Enterprise Systems Power 100 21-30
21. Jeff Hawkins
(Founder, Chairman & Chief Product Officer, Handspring Inc.)
Handspring is leading the charge for handheldconvergence with their line of Visor PDAs. Springboards can add phone, digitalcamera and MP3 player functionality to the handheld devices. Not content toinvent the Palm Pilot, Hawkins founded Handspring to bring the PalmOS to theconsumer market, where his products now rival Palm’s market share andtechnology.
22. Jim Craft
(Information Systems Security Officer, U.S. Agency for International Development;Chair, Federal CIO Council’s SecurityPractices Subcommittee)
As the rhetorical battle rages over the vulnerabilityof open source and of systems security in general, Jim Craft and his group aredoing something about securing the enterprise. After evaluating the challengesof the global environment the USAID operated in, Craft applied a Total QualityLeadership/Knowledge Management best practices strategy to create the ModelInformation Systems Security Program, a grassroots effort to collect and sharebest security practices among federal agencies. Craft continues to champion avariety of information security initiatives within USAID and throughout thefederal government.
23. Michael Capellas
(Chairman & CEO, CompaqComputer Corp.)
Despite large staff cuts this spring and toughcompetition from major rival Dell, Compaq is still holding on strong andweathering the storm with products, services and solutions for small, mediumand large businesses—and consumers. The forward-thinking Capellas is determinedto bring Compaq back to its salad days through innovations and the Internet.Capellas brings a wealth of knowledge to the helm with a strong productdevelopment background and a previous job history that includes stints atOracle and SAP America.
24. Ron Zambonini
(President & CEO, CognosInc.)
“These days, business success is measured increasingly byone thing: value creation,” says Zambonini. A Cognos mainstay since 1989,Zambonini has led his company into the business intelligence market, and pushedit forward into the Internet, e-business and wireless areas.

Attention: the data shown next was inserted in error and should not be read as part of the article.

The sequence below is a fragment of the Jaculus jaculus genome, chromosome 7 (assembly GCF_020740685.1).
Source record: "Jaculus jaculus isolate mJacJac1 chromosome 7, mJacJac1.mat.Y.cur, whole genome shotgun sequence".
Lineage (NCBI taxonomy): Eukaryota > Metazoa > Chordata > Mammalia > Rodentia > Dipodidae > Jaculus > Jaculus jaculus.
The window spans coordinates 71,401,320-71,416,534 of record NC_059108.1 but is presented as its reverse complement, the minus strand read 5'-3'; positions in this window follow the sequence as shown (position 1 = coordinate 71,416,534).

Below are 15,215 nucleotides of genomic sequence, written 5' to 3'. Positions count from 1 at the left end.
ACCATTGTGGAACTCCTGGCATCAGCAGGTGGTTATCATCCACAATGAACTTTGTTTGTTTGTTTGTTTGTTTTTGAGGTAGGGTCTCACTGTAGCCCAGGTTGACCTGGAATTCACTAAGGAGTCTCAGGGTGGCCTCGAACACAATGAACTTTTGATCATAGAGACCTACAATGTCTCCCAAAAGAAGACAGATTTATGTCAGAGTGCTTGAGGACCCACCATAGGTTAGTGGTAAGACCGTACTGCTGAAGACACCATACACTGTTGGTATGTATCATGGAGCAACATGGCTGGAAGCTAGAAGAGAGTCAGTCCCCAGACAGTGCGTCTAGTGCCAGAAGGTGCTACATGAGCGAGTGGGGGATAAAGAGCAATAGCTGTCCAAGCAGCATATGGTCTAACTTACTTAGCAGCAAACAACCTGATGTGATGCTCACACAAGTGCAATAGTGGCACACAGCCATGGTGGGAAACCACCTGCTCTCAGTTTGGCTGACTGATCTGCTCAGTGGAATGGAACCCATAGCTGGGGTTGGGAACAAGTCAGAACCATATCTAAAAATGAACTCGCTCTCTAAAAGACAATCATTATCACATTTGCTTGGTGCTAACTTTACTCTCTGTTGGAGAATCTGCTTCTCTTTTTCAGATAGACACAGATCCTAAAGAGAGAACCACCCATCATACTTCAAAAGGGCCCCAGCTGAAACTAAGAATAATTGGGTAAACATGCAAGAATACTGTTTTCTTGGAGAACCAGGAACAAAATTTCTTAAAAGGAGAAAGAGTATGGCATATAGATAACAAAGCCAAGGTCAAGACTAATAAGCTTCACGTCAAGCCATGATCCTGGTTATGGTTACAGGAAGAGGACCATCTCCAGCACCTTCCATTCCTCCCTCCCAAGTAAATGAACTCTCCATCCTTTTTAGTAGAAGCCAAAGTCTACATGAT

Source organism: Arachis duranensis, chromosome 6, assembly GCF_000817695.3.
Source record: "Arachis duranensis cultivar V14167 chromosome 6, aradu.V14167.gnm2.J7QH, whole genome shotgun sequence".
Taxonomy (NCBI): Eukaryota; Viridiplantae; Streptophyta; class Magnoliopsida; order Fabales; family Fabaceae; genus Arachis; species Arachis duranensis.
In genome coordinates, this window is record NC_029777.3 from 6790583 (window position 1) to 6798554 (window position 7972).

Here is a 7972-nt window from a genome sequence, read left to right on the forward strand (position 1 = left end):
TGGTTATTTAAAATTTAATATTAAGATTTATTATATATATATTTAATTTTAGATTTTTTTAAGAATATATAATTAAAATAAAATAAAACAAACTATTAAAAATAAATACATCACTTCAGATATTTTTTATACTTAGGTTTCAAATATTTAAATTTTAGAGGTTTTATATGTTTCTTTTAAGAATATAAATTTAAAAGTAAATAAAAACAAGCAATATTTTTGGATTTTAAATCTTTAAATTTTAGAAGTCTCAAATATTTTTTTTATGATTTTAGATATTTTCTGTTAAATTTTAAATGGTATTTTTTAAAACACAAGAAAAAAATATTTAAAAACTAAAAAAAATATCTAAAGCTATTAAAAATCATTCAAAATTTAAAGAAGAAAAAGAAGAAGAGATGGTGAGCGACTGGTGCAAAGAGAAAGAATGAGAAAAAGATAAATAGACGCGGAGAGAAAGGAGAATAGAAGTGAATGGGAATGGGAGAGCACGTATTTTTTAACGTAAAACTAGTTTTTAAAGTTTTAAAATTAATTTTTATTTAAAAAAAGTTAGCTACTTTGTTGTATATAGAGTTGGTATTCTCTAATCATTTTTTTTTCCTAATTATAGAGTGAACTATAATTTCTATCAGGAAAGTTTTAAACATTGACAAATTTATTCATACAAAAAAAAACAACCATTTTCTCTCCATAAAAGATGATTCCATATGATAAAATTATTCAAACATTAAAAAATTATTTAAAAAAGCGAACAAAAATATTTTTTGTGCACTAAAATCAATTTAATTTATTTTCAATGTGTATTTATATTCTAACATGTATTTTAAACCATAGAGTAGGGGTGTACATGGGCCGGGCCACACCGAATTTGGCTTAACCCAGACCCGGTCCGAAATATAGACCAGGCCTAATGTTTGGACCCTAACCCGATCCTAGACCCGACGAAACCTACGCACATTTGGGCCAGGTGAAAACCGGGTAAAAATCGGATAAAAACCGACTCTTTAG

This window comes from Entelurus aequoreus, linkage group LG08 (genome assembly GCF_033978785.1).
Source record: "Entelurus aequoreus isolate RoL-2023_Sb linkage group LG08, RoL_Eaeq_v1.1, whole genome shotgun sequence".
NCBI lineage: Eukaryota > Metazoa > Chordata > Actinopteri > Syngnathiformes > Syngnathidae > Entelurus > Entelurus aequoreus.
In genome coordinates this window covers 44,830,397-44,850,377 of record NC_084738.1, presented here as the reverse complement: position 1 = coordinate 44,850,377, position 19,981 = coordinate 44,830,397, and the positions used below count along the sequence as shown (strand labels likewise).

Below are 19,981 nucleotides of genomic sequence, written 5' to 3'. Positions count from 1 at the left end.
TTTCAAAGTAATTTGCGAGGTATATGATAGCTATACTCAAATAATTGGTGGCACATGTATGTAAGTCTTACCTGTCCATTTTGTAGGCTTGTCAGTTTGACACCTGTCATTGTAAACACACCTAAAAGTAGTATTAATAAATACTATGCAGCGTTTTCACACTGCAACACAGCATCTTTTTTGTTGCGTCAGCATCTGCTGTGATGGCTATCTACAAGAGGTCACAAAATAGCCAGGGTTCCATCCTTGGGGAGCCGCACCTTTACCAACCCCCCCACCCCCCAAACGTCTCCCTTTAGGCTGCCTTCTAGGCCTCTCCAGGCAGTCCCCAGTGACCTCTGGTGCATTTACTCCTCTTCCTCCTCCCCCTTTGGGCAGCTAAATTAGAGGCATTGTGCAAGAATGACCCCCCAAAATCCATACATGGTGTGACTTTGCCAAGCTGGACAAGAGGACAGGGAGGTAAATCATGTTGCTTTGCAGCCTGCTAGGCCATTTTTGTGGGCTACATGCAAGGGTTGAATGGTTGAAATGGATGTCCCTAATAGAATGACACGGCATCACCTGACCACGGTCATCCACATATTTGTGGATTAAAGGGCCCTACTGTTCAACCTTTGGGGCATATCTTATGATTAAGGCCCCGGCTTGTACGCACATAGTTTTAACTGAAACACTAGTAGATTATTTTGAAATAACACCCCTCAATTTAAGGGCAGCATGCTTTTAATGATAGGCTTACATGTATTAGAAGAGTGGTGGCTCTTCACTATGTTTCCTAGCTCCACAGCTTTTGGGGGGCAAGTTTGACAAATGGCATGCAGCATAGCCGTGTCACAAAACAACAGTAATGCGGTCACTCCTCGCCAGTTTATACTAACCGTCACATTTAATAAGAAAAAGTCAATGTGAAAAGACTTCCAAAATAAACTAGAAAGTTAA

25. Michael Tiemann
(Chief Technical Officer, Red Hat Inc.)
Tiemann and Red Hat have brought Linux to the massesthrough its easy-to-use distribution, and services for businesses andindividuals. Tiemann’s open source experience actually pre-dates Linux—hecreated the gcc compiler, the first native C++ compiler and debugger.
26. Michael Dell
(Chairman & CEO, DellComputer Corp.)
The PC wunderkind with the simple idea of sellingcustom-made computers directly to customers has extended his “personal” empireto include the enterprise. His company is number one in both Intel servers andPCs overall. And at a time when corporate heads are dropping faster than ITstock prices, Dell holds the impressive record of longest-tenured CEO in the PCindustry.
27. Gerald Cohen
(President &Founder, Information Builders Inc.)
With the proliferation of data throughout theenterprise, administrators need increasingly sophisticated tools to manage andstore data. Information Builders is waiting in the wings. With products likeFOCUS, which can provide application development, data analysis and decisionsupport features, to middleware applications that can open data to the rest ofan organization, Information Builders has the products to manage theenterprise.
28. Bruce Claflin
(President & CEO, 3COMCorp.)
Although its flagship consumer line Palm was spun offlast year, 3COM continues to drive its technology into diverse parts of the ITmarketplace. It recently restructured to reflect market conditions, creatingseparate business units for ISPs, PCs and servers, and enterprise classswitches. However, 3COM’s attempt to market Audrey, a thin client for the home,fizzled in just a few months.
29. Greg Brady
(CEO, i2 Technologies Inc.)
Brady has taken over as CEO of the troubled vendorafter Chairman Sanjiv Sidhu vacated the CEO seat in the face of mountingproblems. For one, i2 may have the dubious distinction of being the firstsoftware vendor blamed by a customer for an earnings shortfall. In February,athletic apparel vendor Nike Inc. pointed at the integration of i2’s supplychain management software as the reason for Nike’s poor earnings in the firstquarter. According to Nike, it stocked excess inventory based on the software’s(inaccurate) projections, then had difficulty meeting other orders. Nike’sindictment aside, i2’s market niche—supply chain management—remains hot, asmore and more businesses use software, rather than people, to analyze businesstrends.
30. Larry Weinbach
(Chairman, President and CEO, Unisys Corp.)
Weinbach has redefined Unisys from a stodgy company thatsells mainframes to an e-business provider. He’s refocused the company’senergies into the IT divisions, which have created such surprising products asthe ES7000, a 32-processor Windows server. Unisys’ services division alsogained attention after the Florida recount—the company lent its services to ajoint project to create a new computer-based voting platform.
The Top Five ITLeaders
Leaders No. 6-10
Leaders No. 11-20
Leaders No. 21-30
Leaders No. 31-40
Leaders No. 41-50
Leaders No. 51-75
Leaders No. 76-100